Today’s remarks Let me be clear that what I will say today represent my own opinions and in some cases speculations, based on limited MC studies that I have done, without a detector simulation; reading of the ATLAS TDR; and conversations with ATLAS colleagues The Rome/Seattle working group is conducting serious trigger studies (in which I of course am not directly involved) and I am not presenting results from any of their studies. Many members of the working group (and other experimentalists outside the group) have contributed to these comments through their patient and detailed explanations of how the ATLAS detector, and its trigger system, are designed to operate. (I am enormously grateful to them!) But any mistakes and misstatements are to be blamed on the foolishness of a theorist!!

Higgs decays to displaced vertices: 

Higgs decays to displaced vertices This can happen in many models At least one already appeared in the past, focus on LEP hep-ph/0511250 : Chang, Fox and Weiner Zurek and I wrote down another class, in addition to hidden valley models, emphasized discovery possibilities at Tevatron, LHCb hep-ph/0605193 New examples recently involving R-parity-violating SUSY hep-ph/0607204 : Carpenter, Kaplan and Rhee This might be a discovery channel (at CDF/D0/LHCb – ATLAS too?) For light higgs Br could be 1, 10, 100 % No Backgrounds! Easier than tau tau, gamma gamma? For Higgs ~ 160-180 GeV Br could be only a few times smaller than Br(hWWdilepton) It has no SM background, unlike h WW For elusive A0 (CP-odd Higgs) discovery channel even if Br is small; Br could be 1, 10, 100 % But very difficult for the ATLAS/CMS triggers

Higgs decays to four b’s: 

Higgs decays to four b’s g g v-particles h hv mixing w/ K Zurek, May 06 b b b b See Dermasek and Gunion 04-06 in SUSY context: h aa  bb bb, bb tt, tt tt, etc. and much follow up work by many authors One example:

Higgs decays to the v-sector: 

Higgs decays to the v-sector g g v-particles h hv mixing w/ K Zurek, May 06 b b b b Displaced vertex Displaced vertex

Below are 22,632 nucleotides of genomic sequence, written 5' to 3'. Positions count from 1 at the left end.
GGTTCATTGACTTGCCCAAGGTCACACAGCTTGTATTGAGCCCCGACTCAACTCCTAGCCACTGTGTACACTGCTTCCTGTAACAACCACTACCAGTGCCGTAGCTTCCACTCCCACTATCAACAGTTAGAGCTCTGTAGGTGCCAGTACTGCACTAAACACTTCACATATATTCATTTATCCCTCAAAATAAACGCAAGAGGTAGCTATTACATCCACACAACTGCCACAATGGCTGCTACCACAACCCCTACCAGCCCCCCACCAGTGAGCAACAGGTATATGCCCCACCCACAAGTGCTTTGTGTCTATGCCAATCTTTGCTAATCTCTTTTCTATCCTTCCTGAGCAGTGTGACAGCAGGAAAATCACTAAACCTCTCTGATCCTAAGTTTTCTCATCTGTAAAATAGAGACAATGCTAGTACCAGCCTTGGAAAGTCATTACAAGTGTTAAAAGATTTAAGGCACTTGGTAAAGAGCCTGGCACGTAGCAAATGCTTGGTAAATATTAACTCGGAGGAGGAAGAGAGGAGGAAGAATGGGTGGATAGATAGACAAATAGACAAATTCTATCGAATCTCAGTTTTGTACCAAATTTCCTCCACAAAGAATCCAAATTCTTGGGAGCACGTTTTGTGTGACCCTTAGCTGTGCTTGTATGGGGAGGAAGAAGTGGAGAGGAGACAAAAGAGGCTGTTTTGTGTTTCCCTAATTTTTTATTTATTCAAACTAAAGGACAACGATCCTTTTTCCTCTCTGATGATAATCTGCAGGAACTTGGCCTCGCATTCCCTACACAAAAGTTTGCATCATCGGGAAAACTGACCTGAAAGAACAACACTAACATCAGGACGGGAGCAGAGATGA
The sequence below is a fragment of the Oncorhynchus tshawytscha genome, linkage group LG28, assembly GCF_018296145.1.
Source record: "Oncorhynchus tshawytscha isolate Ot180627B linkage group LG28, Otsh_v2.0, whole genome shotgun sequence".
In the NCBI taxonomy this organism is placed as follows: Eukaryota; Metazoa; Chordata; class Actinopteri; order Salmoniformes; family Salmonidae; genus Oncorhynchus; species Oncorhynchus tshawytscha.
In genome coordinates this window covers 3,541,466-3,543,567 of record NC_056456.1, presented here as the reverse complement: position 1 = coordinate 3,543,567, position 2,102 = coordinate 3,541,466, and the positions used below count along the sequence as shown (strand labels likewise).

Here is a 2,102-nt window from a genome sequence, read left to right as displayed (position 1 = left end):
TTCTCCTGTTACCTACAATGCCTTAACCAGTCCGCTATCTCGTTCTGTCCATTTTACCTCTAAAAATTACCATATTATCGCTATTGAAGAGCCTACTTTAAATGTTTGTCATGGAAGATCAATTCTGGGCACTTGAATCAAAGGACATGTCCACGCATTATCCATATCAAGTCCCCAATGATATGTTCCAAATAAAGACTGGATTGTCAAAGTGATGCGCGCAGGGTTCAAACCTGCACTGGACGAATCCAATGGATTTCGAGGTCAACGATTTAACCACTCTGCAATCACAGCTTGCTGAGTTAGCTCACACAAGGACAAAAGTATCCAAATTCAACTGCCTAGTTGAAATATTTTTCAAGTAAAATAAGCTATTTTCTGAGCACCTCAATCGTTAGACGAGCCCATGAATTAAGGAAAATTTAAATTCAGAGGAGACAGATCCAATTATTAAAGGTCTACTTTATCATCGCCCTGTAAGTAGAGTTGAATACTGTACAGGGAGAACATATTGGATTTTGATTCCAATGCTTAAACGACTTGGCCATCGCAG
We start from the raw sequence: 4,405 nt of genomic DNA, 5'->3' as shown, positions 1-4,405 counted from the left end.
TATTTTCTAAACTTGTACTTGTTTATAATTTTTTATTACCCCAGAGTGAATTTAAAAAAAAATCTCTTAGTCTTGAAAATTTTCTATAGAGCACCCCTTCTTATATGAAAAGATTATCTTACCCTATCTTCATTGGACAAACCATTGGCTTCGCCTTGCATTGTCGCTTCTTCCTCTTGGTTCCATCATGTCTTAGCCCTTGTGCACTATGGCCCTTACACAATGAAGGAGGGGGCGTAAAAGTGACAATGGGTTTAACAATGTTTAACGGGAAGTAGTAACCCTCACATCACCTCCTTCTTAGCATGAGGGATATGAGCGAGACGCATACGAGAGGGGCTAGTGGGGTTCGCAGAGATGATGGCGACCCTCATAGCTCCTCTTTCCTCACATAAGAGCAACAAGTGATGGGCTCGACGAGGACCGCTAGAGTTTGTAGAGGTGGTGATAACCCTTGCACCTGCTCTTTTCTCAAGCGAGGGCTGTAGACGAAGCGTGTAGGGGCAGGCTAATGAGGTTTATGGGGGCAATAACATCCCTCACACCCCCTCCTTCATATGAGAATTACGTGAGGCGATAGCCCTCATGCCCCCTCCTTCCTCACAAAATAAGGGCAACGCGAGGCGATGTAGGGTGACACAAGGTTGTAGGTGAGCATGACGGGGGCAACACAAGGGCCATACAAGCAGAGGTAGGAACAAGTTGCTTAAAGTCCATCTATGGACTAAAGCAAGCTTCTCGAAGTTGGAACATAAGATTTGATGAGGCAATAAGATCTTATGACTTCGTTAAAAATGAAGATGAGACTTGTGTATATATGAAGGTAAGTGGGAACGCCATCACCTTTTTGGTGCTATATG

A Higgs Decay to four b’s: 

A Higgs Decay to four b’s Schematic; not a simulated event!

What are the experimental challenges?: 

What are the experimental challenges? Easy to set PYTHIA to provide this final state The Rome/Seattle ATLAS working group has run a few events through ATHENA I am grateful to have been granted permission by the working group and the Exotics Group to show event displays of one simulated event This event, though it itself could not pass even the Level 1 trigger, illustrates (better than any drawing I could make) many of the issues, problems and opportunities that are involved with light long-lived particles NOTE: All event displays shown below are property of the ATLAS collaboration and are not for public distribution; they have not been validated or approved. The slides shown below can provide a qualitative understanding, but are not for quantitative use. DO NOT REPRODUCE OR USE FOR RESEARCH!

Higgs  X X ; X  b – anti-b pair: 

Higgs  X X ; X  b – anti-b pair Purple tracks are reconstructed Thick red lines are “truth” tracks Cuts: Track pt > .5 GeV One X decays just outside pixels One X decays in TRT One b from each X produces a muon PROPERTY OF THE ATLAS COLLABORATION NEITHER VALIDATED NOR APPROVED DO NOT SHOW OUTSIDE ATLAS

Slide16: 

Purple tracks are reconstructed Thick red lines are “truth” tracks Cuts: Track pT > .5 GeV One X decays in TRT One X decays just outside pixels One b from each X produces a muon PROPERTY OF THE ATLAS COLLABORATION NEITHER VALIDATED NOR APPROVED DO NOT SHOW OUTSIDE ATLAS

Slide17: 

TRT Drift Circles and Silicon hits Track Pt >1 GeV Purple tracks are reconstructed Thick red lines are “truth” tracks JET VTX JET VTX NO TRKS TRKS PROPERTY OF THE ATLAS COLLABORATION NEITHER VALIDATED NOR APPROVED DO NOT SHOW OUTSIDE ATLAS

Slide18: